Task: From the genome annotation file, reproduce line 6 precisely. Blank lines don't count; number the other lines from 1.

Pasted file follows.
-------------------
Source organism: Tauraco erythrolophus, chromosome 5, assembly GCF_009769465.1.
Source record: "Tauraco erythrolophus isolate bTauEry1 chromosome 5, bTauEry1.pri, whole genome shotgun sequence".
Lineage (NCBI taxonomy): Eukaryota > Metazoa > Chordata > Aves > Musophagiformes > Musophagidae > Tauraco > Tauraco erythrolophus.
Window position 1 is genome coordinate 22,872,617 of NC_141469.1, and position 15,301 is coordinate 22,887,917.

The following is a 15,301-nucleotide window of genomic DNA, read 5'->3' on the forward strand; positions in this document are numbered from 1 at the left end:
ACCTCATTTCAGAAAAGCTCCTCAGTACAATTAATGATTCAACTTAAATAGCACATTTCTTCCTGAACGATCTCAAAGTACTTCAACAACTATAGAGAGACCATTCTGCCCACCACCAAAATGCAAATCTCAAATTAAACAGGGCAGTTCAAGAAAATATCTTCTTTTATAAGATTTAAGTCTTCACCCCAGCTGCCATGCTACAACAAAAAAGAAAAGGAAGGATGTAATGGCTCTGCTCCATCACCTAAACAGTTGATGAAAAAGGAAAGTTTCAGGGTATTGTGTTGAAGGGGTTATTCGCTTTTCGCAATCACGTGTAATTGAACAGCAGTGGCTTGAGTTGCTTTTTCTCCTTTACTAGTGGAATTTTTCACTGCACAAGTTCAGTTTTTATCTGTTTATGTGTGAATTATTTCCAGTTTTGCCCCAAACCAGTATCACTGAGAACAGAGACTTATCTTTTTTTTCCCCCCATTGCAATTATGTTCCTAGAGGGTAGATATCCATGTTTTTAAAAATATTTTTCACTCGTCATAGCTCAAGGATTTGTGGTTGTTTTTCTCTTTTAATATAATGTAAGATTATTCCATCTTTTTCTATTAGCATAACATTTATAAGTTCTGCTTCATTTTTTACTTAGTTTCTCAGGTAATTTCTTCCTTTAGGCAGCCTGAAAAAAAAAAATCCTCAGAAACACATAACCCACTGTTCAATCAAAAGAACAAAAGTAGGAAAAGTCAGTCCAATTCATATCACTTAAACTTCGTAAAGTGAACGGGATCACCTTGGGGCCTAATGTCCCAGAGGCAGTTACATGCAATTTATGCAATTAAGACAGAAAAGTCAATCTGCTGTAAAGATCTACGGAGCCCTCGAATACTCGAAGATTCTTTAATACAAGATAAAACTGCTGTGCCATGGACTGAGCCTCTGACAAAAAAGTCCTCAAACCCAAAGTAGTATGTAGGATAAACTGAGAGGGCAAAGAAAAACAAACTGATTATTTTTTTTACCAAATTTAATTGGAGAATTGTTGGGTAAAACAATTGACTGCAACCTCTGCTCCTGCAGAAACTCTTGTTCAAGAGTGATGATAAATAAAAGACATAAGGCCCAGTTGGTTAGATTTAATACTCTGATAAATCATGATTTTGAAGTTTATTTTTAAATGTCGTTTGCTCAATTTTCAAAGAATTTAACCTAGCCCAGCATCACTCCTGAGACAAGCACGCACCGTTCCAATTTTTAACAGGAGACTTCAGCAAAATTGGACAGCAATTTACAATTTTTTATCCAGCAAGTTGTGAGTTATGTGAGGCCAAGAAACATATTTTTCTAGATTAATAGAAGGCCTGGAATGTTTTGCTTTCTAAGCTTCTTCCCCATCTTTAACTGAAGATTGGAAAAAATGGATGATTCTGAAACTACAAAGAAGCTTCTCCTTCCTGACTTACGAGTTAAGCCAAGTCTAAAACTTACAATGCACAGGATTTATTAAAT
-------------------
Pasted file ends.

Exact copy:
ACCTCATTTCAGAAAAGCTCCTCAGTACAATTAATGATTCAACTTAAATAGCACATTTCTTCCTGAACGATCTCAAAGTACTTCAACAACTATAGAGAGACCATTCTGCCCACCACCAAAATGCAAATCTCAAATTAAACAGGGCAGTTCAAGAAAATATCTTCTTTTATAAGATTTAAGTCTTCACCCCAGCTGCCATGCTACAACAAAAAAGAAAAGGAAGGATGTAATGGCTCTGCTCCATCACCTAAACAGTTGATGAAAAAGGAAAGTTTCAGGGTATTGTGTTGAAGGGGTTATTCGCTTTTCGCAATCACGTGTAATTGAACAGCAGTGGCTTGAGTTGCTTTTTCTCCTTTACTAGTGGAATTTTTCACTGCACAAGTTCAGTTTTTATCTGTTTATGTGTGAATTATTTCCAGTTTTGCCCCAAACCAGTATCACTGAGAACAGAGACTTATCTTTTTTTTCCCCCCATTGCAATTATGTTCCTAGAGGGTAGATATCCATGTTTTTAAAAATATTTTTCACTCGTCATAGCTCAAGGATTTGTGGTTGTTTTTCTCTTTTAATATAATGTAAGATTATTCCATCTTTTTCTATTAGCATAACATTTATAAGTTCTGCTTCATTTTTTACTTAGTTTCTCAGGTAATTTCTTCCTTTAGGCAGCCTGAAAAAAAAAAATCCTCAGAAACACATAACCCACTGTTCAATCAAAAGAACAAAAGTAGGAAAAGTCAGTCCAATTCATATCACTTAAACTTCGTAAAGTGAACGGGATCACCTTGGGGCCTAATGTCCCAGAGGCAGTTACATGCAATTTATGCAATTAAGACAGAAAAGTCAATCTGCTGTAAAGATCTACGGAGCCCTCGAATACTCGAAGATTCTTTAATACAAGATAAAACTGCTGTGCCATGGACTGAGCCTCTGACAAAAAAGTCCTCAAACCCAAAGTAGTATGTAGGATAAACTGAGAGGGCAAAGAAAAACAAACTGATTATTTTTTTTACCAAATTTAATTGGAGAATTGTTGGGTAAAACAATTGACTGCAACCTCTGCTCCTGCAGAAACTCTTGTTCAAGAGTGATGATAAATAAAAGACATAAGGCCCAGTTGGTTAGATTTAATACTCTGATAAATCATGATTTTGAAGTTTATTTTTAAATGTCGTTTGCTCAATTTTCAAAGAATTTAACCTAGCCCAGCATCACTCCTGAGACAAGCACGCACCGTTCCAATTTTTAACAGGAGACTTCAGCAAAATTGGACAGCAATTTACAATTTTTTATCCAGCAAGTTGTGAGTTATGTGAGGCCAAGAAACATATTTTTCTAGATTAATAGAAGGCCTGGAATGTTTTGCTTTCTAAGCTTCTTCCCCATCTTTAACTGAAGATTGGAAAAAATGGATGATTCTGAAACTACAAAGAAGCTTCTCCTTCCTGACTTACGAGTTAAGCCAAGTCTAAAACTTACAATGCACAGGATTTATTAAAT